The Ravens are trusting veteran offensive tackle Alejandro Villanueva to make a similar switch as he goes from protecting Ben Roethlisberger’s blindside for years in Pittsburgh to right tackle in Baltimore.
The former SMU defensive back began his collegiate career as a running back and was regarded by many as a surprising third-round selection, making him one of the more interesting picks to track over the next few years.
“He wanted to play corner. He actually asked to do it at UCLA. They didn’t want to do it, [and] that’s why he transferred,” Hortiz said. “But the fact that he has the desire to play on defense is awesome. Then, when you watch his physicality and then you just watch his natural athleticism and ball skills and ball production and strength, yes, there is some work that’s going to need to be done because of limited time on the job. But the work that he has done and what he’s shown us is exciting.
“Yes, there’s a risk-reward for every player, but he’s not a raw, fundamentally raw player. He just lacks the experience. And then just the temperament and the effort which he plays and the production he’s put out there on film, that kind of makes it exciting. We feel like there’s going to be a process of him developing, but a process of him developing into a good player.”
Many viewed the former Ohio State cornerback as a potential Day 1 or Day 2 pick entering the 2020 season, but Wade’s struggles on the outside hurt his stock, allowing the Ravens to grab him in the fifth round.
“He didn’t have a great year to Ohio State’s standards and certainly to his standards. He didn’t have a bad year either,” Hortiz said. “He had a couple bad games while he was dealing with [an] injury. What we’re excited about is you look at his film as a nickel. You look at the size and the speed and the potential of the player and the ball skills, and you say, ‘Hey, this is a guy that has talent that we can work with and develop, and he has inside-outside flexibility.’ That’s what gets you excited.”
Even if the 6-foot-1, 191-pound Wade never develops as a formidable outside corner, his length defending the slot makes him an attractive option, especially with Tavon Young having played just one full game over the last two seasons due to injuries.
Hayes isn’t the same physical specimen as Oweh, but the former Notre Dame edge defender has received similar criticism for his lack of production with just nine sacks in 43 career games for the Fighting Irish.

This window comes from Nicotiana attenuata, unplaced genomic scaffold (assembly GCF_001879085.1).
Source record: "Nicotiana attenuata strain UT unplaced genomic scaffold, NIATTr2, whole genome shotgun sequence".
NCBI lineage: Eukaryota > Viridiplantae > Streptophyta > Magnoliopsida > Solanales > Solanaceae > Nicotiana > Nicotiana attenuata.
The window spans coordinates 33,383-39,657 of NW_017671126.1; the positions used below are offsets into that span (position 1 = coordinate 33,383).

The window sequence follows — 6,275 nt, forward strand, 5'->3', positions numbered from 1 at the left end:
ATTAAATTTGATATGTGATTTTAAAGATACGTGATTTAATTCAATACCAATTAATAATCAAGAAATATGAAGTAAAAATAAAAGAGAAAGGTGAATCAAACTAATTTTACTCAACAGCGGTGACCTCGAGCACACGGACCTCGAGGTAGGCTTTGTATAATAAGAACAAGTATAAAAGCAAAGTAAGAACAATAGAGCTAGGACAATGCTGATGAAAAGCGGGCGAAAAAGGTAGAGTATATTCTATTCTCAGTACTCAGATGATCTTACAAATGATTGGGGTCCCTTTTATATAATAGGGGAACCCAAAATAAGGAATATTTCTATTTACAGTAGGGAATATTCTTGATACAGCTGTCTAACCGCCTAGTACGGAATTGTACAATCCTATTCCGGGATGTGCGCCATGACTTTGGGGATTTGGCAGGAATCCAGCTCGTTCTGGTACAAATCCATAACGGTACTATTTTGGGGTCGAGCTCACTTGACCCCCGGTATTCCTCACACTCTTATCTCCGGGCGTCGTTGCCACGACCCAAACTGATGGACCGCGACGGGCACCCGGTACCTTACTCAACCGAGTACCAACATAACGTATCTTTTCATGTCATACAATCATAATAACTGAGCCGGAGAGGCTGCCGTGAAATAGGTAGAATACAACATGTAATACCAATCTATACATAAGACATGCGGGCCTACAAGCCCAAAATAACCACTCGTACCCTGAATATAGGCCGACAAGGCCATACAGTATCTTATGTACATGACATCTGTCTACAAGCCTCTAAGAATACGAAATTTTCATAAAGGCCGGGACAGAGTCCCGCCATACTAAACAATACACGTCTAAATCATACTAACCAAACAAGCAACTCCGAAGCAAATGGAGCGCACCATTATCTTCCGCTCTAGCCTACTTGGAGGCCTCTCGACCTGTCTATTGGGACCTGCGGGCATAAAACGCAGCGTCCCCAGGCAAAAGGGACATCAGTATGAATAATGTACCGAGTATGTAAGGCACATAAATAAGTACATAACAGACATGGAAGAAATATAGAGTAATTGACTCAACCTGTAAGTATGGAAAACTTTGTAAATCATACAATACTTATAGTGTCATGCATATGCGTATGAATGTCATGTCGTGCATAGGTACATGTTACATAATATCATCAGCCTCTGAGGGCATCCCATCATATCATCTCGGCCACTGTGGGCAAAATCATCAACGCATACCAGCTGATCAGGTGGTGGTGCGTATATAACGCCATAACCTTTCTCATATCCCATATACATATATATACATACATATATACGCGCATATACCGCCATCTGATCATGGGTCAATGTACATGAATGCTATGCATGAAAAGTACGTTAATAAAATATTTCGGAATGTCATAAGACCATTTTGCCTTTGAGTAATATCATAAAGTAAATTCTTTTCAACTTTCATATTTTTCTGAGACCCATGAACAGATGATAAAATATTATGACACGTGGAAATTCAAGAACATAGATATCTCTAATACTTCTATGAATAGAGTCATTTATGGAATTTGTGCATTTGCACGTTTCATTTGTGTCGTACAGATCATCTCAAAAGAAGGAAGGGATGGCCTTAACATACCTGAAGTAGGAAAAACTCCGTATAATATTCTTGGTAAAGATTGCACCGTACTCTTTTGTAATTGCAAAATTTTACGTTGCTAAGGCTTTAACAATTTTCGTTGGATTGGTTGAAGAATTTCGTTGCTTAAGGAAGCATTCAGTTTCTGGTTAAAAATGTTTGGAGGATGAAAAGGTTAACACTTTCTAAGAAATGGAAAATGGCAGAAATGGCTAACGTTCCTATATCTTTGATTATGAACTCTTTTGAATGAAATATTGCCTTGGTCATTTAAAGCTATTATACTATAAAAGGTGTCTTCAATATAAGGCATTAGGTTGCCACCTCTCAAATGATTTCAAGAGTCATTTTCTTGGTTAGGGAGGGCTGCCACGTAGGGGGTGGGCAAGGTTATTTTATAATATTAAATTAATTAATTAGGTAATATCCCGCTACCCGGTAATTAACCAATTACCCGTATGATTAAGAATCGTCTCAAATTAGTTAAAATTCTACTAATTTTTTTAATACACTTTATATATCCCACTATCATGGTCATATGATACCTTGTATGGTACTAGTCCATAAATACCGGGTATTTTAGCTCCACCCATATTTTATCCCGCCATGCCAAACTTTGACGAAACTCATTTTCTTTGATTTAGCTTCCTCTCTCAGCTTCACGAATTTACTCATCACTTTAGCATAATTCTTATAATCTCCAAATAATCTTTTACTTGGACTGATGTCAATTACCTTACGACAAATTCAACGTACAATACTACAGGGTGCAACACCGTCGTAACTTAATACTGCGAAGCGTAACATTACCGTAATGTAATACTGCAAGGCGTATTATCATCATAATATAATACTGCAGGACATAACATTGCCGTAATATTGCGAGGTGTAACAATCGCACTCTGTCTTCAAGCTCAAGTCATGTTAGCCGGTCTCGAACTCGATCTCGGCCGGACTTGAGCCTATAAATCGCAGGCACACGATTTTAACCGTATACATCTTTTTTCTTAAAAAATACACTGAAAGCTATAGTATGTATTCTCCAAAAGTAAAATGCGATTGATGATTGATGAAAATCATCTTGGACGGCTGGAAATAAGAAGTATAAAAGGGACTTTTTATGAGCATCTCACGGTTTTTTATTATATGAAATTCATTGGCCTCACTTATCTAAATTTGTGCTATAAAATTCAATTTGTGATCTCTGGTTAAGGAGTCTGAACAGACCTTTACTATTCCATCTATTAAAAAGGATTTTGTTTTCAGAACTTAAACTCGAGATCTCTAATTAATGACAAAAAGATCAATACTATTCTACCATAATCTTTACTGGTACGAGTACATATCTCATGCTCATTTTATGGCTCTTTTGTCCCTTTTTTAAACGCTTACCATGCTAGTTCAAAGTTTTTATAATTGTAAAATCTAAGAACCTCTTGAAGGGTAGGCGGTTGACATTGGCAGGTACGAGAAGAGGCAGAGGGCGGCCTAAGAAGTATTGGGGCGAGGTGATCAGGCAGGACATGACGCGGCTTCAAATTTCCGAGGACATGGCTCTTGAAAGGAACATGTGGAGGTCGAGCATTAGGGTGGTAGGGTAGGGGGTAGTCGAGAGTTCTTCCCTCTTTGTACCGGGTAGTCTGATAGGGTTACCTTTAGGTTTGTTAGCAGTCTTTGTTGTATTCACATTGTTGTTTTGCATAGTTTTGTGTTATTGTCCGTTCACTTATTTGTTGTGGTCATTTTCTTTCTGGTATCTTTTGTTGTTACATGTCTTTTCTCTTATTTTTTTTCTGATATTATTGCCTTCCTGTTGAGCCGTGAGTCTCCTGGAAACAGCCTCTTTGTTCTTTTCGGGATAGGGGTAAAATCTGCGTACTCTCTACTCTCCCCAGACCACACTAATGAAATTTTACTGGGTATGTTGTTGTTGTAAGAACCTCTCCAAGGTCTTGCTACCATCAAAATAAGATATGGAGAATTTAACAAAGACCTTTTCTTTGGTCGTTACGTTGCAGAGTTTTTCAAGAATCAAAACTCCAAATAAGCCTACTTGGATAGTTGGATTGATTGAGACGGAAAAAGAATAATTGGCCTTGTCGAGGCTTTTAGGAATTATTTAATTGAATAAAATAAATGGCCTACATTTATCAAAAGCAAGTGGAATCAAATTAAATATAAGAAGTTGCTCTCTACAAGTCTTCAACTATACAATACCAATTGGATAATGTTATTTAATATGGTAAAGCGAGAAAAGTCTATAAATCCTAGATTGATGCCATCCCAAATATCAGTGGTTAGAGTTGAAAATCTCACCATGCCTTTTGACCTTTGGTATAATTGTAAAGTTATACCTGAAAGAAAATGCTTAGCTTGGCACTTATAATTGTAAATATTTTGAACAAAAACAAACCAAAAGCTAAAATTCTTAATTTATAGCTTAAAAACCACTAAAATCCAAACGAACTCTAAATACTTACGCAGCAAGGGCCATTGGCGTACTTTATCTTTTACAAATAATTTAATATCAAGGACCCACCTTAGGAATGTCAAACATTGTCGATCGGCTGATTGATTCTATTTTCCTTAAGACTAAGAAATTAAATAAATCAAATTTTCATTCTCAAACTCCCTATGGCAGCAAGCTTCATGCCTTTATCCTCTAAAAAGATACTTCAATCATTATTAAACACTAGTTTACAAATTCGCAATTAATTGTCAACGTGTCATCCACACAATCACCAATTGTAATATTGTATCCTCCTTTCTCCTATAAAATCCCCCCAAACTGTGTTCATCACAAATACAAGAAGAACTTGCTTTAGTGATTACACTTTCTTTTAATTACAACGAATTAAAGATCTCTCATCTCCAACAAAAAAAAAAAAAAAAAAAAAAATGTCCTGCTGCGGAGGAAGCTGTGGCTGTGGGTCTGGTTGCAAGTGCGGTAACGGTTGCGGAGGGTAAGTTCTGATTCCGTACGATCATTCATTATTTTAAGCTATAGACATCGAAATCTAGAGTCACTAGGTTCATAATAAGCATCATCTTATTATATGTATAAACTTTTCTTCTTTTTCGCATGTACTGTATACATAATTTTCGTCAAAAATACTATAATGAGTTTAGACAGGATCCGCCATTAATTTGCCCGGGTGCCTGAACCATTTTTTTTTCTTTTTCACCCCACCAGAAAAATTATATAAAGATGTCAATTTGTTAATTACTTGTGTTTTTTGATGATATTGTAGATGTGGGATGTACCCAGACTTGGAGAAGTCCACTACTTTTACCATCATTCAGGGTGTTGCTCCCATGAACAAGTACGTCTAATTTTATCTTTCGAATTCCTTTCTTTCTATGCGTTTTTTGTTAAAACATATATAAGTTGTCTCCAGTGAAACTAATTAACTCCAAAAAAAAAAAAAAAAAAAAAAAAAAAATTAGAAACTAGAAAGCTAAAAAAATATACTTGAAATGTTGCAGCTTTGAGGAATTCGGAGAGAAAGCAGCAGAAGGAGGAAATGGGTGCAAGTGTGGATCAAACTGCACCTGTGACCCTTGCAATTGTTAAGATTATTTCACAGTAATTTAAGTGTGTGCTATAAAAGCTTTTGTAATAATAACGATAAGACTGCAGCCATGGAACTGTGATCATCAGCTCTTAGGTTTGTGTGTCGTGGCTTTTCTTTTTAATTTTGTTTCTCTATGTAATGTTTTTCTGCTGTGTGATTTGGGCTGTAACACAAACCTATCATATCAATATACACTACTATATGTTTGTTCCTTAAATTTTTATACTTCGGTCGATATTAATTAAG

“With any player that you can keep track of stats and you see big grades on a player — and it happens all the time — you’re like, ‘Ugh, what are our scouts looking at? What is this person looking at?'” said Hortiz about the lack of traditional numbers. “And then you put the film on and you’re like, ‘Holy cow, I see what he’s seeing.’ But you can have it the other way. You can go out and do it and say, ‘You know what? I’m not going to like this guy because he doesn’t have sacks.’ You can just ignore him knocking the tackle or the tight end back or driving it back for a hit on the quarterback, and it’s like, ‘Yep, couldn’t get there again.’
“As I mentioned with Daelin Hayes, he misses some sacks. It’s like, ‘Alright, if we can figure out how to finish, that sack total is going to go up.’ There’s so much versatility he shows, so you don’t want to just ignore it and just, ‘Well, he doesn’t have enough sacks.'”
Ultimately, both Oweh and Hayes will be judged by their production at the next level, but it was interesting to see the Ravens focus so much on projection with these two prospects after having a longstanding reputation for valuing college production at the position.
One of the more popular undrafted free agents at the conclusion of the draft, the former TCU safety is just 5-foot-8 and 176 pounds and lacks blazing speed despite a good reputation for making plays in college.
So, how does a team go about evaluating someone who is such an outlier from a physical standpoint?
“You’re trying to find the right spot for him. Is he big enough to be a safety? I don’t know. Is he fast enough to be a corner? I don’t know. Is he a good football player? Yes. Is he instinctive? Yes. Does he make plays? Yes. Alright, well, he’s a good football player,” Hortiz said. “Let’s get him here and see what he is. Frankly, that’s how we evaluated him as a draft pick — a potential draft pick — and he was a potential draft pick for us. We just didn’t draft him; that doesn’t mean we didn’t have draftable grades on him. Our scouts really liked him. Everyone to a man talked about how tough he was.”